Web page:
Come on. I'll help you up on that mule.
There we go.
See you. Be seeing you.
Mr. Lockhart. 'Evening.
I thought you'd gone back to Laramie.
I had a little mix-up with some gentlemen from the Barb ranch.
They accused me of trespassing. Trespassing?
Just who does own those salt lagoons, anyway?
I suppose they are part of the Barb, but nobody's made a point of it before.
They sure made a point of it this afternoon.
They burned my wagons and shot my mules.
They seemed to know exactly where to find me, too.
Don't blame me for what happened. I warned you about the lagoons.
You warned me about the Apache. You didn't mention the Barb.
The fellow that caused the trouble was named Dave. Do you know him?
He's my cousin.
You don't choose your relatives.
This is the most unfriendly country I've ever been in.
Why's everyone so touchy?
It's a one-man country and Alec Waggoman's the man.
I think I've got to meet that man.
If you stay, you will.
I'm figuring on staying around for a while.
Is something bothering you? Yes, a lot of things.
Can I help you?
Just standing here looking at you makes me feel easier.
You're a bachelor, aren't you?
How'd you know that?
Only a lonely man could find pleasure watching a woman unpack bolts of cotton.
It's not so much what you're doing, it's just you're mighty nice to look at.
I'm not even pretty.
I suppose I've seen prettier girls in dancehalls... but you're sort of... beautiful, I'd say.
That's the nicest thing anybody's ever said to me.
And a stranger had to come all the way from Laramie to say it.
I wish that was my only reason for being in Coronado.
Good night. Good night.
I told you not to start anything.
Let it alone, Davey boy, or I'll clip off a thumb.
Hold it, Vic.
I'm Alec Waggoman of the Barb.
What's the reason for this? Ask your son.
I'm asking you.
Go out to the salt lagoons. You'll find 12 dead mules and three burned wagons.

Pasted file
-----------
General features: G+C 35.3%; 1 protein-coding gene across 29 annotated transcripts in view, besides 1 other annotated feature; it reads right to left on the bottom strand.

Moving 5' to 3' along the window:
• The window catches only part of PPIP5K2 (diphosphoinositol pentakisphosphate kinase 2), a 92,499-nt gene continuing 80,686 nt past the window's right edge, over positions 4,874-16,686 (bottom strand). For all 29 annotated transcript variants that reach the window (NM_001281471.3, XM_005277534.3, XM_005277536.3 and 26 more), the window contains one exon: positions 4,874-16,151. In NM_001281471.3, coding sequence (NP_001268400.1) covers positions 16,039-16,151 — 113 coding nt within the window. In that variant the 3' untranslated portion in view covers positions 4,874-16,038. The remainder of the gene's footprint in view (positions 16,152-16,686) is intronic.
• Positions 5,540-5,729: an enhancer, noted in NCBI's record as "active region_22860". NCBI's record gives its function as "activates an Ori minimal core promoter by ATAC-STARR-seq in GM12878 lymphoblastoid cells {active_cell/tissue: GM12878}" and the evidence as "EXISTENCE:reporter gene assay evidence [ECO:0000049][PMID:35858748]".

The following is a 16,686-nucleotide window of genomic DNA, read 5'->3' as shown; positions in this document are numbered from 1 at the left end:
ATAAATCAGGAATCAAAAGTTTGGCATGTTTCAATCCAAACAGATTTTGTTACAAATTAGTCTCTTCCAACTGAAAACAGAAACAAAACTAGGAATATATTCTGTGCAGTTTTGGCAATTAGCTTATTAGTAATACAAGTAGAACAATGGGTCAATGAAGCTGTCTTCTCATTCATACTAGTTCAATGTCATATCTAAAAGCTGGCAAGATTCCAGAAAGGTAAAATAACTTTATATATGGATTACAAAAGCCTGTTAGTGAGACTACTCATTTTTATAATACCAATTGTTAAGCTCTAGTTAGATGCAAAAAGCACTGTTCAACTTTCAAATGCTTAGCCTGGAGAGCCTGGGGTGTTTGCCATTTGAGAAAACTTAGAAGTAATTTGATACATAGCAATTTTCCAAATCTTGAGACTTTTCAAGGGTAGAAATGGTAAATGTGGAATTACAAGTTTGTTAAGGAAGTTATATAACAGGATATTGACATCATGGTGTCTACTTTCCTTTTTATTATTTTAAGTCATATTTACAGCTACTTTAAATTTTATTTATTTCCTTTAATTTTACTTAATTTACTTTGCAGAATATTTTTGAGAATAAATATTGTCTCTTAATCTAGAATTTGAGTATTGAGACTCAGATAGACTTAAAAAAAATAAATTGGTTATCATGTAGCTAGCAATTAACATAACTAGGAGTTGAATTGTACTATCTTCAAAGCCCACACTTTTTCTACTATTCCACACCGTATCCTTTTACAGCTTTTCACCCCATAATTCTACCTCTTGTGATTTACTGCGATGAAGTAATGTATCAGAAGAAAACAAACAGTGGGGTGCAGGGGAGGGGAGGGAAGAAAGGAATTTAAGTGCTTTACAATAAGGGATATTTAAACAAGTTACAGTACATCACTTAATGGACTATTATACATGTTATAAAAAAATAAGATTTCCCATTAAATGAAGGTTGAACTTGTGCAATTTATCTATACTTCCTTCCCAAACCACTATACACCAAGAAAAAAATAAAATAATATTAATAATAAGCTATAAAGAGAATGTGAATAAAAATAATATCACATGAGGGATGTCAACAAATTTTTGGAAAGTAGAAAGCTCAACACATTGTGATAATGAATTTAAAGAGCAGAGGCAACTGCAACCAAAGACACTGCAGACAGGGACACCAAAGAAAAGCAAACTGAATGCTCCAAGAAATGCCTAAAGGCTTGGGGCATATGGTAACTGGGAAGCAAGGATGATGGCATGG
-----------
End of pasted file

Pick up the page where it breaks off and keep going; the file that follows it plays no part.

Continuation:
They belong to me. Nobody asked you to come here.
I'm here, Mr. Waggoman, and I'm staying here.
This town better get used to the idea.
Who are you? No one you ever heard of.
What do you want in this town?
That's the big question, huh? You don't ask it very friendly.
I don't have to. I own this town.
I own as far as you can ride in any direction for three days.
So I hear.
Apache land is less than one day's ride from here. You own that too?
I have no quarrel with the Apache.
It's dirt farmers and fence-raisers I'm keeping out.
Now, which are you? Neither.
Then what are you?
I come from Laramie.
You'd better keep travelling, stranger.
Stop in at the Barb in the morning and I'll pay you for what you lost.
I see you've already collected interest.
Vic, get the boys back to the ranch without any more trouble.
Any of you who can't go peacefully is fired.
Dave got what you should've given him a long time ago, Alec.
I'd like to thank you for what you did.
Why do you think I did it? You have a fair sense of justice.
This is the only sense of justice folks respect around here.
Hop in and ride out to my ranch with me.
I appreciate the hospitality, ma'am. I have rooms in the hotel.
Don't argue. I want to talk to you. Get in.
We'll pick up your horse.
This isn't exactly a horse I've got here.
I don't think you ought to go with that Canaday woman.
The Waggomans won't like it.
I kinda figured they wouldn't.
Why did you fight Lockhart? It wasn't your quarrel, Vic.